Fortunately, I had been in contact with Erin, one of the workers at AAI. She sent me a few pictures of some of the waiting children, and I became intrigued by Mareshet.
Unfortunately, I was still waiting to have my Homestudy approved by AAI so that I could see Mareshet's file.
Fortunately, it was approved a couple of days later!
Unfortunately, it did not approve me for a child over the age of four.
Fortunately, my birth date was wrong (I instantly aged six years). My homestudy worker was a gem and corrected not only the age (whew) but the age of approval to six.
Unfortunately, Erin pointed out that Mareshet will be seven (per record) in the year that my case will go to court.
Fortunately, they caught it at AAI and changed it to seven!
I then received Mareshet's file, and it didn't take me long to figure out that she belongs with a family like us. The rest will be history! I have since heard that my Dossier was sent to Washington DC, then to Ethiopia to be translated. I also received a notice from Immigration with my scheduled fingerprinting (or biometrics) appointment. It's very Meet the Robinsons.
Mareshet is on record as having been born in 2002, but few in Ethiopia remember when she was born, exactly. Her mother and father died. When I opened her file and saw their names, baldly printed there in black and white, I started to cry. Their cause of death is not listed, which suggests HIV infection. Mareshet lived with her mother's sister for a time. But since they lived in utter poverty, the auntie ultimately relinquished Mareshet to the orphanage. It is heartbreaking that this sweetie lost her parents at such an early age. What does she remember of them? She has been in care for a year. Is she starting to forget her auntie?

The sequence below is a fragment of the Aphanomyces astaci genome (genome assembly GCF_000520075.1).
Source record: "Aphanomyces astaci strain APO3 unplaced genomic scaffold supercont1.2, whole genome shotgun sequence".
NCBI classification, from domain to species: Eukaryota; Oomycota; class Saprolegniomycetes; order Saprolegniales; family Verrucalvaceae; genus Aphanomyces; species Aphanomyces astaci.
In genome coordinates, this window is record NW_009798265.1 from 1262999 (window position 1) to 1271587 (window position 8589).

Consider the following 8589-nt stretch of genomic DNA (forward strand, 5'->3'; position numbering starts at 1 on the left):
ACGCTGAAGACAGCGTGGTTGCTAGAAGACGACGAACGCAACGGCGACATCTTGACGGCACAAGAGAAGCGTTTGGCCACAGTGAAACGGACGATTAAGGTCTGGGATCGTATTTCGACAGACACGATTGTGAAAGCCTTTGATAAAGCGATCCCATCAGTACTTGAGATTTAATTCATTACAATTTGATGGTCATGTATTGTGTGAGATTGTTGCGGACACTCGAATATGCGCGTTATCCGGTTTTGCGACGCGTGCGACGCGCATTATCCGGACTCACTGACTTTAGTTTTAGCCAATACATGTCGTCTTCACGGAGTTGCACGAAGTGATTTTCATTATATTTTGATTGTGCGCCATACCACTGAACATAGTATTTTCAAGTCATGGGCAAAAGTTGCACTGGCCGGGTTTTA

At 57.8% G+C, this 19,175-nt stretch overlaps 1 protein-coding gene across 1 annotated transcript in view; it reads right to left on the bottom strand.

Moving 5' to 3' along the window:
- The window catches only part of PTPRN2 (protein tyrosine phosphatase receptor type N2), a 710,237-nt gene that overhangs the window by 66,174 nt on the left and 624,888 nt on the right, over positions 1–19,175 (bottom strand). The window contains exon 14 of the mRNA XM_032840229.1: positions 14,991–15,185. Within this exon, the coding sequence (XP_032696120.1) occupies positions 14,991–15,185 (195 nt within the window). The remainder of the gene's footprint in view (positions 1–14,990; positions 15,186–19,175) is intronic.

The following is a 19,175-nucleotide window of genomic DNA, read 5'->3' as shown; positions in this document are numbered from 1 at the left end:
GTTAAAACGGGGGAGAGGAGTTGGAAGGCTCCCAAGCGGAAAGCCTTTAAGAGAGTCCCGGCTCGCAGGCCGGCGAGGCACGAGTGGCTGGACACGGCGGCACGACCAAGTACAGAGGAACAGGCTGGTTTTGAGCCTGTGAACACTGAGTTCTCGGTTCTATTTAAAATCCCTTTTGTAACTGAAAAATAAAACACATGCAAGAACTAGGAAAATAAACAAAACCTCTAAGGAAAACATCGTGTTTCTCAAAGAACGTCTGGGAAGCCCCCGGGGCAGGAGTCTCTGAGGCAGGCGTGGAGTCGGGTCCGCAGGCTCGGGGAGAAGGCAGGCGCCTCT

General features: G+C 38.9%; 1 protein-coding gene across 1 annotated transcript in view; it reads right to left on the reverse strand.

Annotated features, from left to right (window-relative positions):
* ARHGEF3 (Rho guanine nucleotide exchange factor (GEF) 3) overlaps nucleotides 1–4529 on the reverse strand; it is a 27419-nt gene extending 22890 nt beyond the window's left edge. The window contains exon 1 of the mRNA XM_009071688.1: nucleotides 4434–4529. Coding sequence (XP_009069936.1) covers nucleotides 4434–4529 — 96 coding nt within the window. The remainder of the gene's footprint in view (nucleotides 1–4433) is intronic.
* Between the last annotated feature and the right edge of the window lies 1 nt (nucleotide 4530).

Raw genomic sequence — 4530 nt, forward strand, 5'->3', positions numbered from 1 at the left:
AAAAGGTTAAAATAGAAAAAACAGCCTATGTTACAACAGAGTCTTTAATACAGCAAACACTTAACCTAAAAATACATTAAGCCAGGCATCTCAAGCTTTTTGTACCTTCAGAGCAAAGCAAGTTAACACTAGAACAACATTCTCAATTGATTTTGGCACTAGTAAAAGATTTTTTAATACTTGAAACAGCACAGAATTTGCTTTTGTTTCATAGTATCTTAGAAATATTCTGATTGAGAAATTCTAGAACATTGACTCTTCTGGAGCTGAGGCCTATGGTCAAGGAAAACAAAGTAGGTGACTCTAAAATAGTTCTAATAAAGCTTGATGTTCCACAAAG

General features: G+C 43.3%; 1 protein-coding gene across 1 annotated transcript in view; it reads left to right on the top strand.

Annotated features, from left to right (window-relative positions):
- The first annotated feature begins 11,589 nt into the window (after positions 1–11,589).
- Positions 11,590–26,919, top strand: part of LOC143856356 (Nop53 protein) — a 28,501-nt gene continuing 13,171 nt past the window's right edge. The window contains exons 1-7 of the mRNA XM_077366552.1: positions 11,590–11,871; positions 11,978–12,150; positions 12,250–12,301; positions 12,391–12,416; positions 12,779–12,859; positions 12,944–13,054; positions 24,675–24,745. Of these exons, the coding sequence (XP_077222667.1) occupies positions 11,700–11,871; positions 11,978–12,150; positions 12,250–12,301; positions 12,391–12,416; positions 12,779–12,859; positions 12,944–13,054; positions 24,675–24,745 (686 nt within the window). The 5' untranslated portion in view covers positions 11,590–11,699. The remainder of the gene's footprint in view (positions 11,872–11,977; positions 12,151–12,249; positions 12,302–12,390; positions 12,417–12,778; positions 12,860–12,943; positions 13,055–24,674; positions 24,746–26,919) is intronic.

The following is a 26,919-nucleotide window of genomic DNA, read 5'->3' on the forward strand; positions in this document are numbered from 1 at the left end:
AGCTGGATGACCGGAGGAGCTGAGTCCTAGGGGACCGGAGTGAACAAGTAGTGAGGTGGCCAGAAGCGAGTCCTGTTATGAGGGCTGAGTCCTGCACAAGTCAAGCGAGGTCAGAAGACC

My daughter is the same age as Mareshet must have been when she lost her mother. I can't even think about the terror she would feel, to lose us. My stomach literally turns in panic--how could I leave her so vulnerable, so needy? In my case, I am reassured to know many who would step in and care for her. But for Mareshet, it was a different world. Then to be relinquished by the one person who had stepped in for her parents... loss upon loss. I wish I could tell her parents, "Don't worry, I am here! I was here all along! I will take your baby home and get her to school and love on her like you did. Your precious only daughter is going to be part of a family and have shoes and birthday parties and books and live to be eighty if I have anything to do with it!"
I hope to be able to meet the auntie when I'm in Ethiopia, to introduce myself and get her blessing. Maybe she has photos of Mareshet's parents, stories or memories. I will try to keep any links to her past and mementos of the family she grieves for.
Mareshet is said to be active, friendly, eager to help with the younger children at the orphanage, playful, and pretty healthy as far as things go. She has a big toothy smile and soft brown eyes. She has no hair to speak of since it is kept so short in the name of bug control. I just wish I could go get her right now. Najma is very, very excited to have a big sister. She has brought her picture in to school for Circle Time. She has decorated pictures to hang in her room. Since Mareshet is such a peanut, and Najma is pretty tall for her age, they may be physically close in size. We have the opportunity to send Mareshet a Welcome Bag with a t-shirt, photos, and small toys. In this way, she will learn that she has a family waiting for her. I love this idea, but I also wish that she knew now. It may take a month for our Welcome Bag to reach her. I wish she knew we were here planning for her right this minute! I'd post her picture but it's against the regulations until she is officially adopted. Thank you to everyone who has been so congratulatory and aware that this is just as momentous as having a baby born into our lives.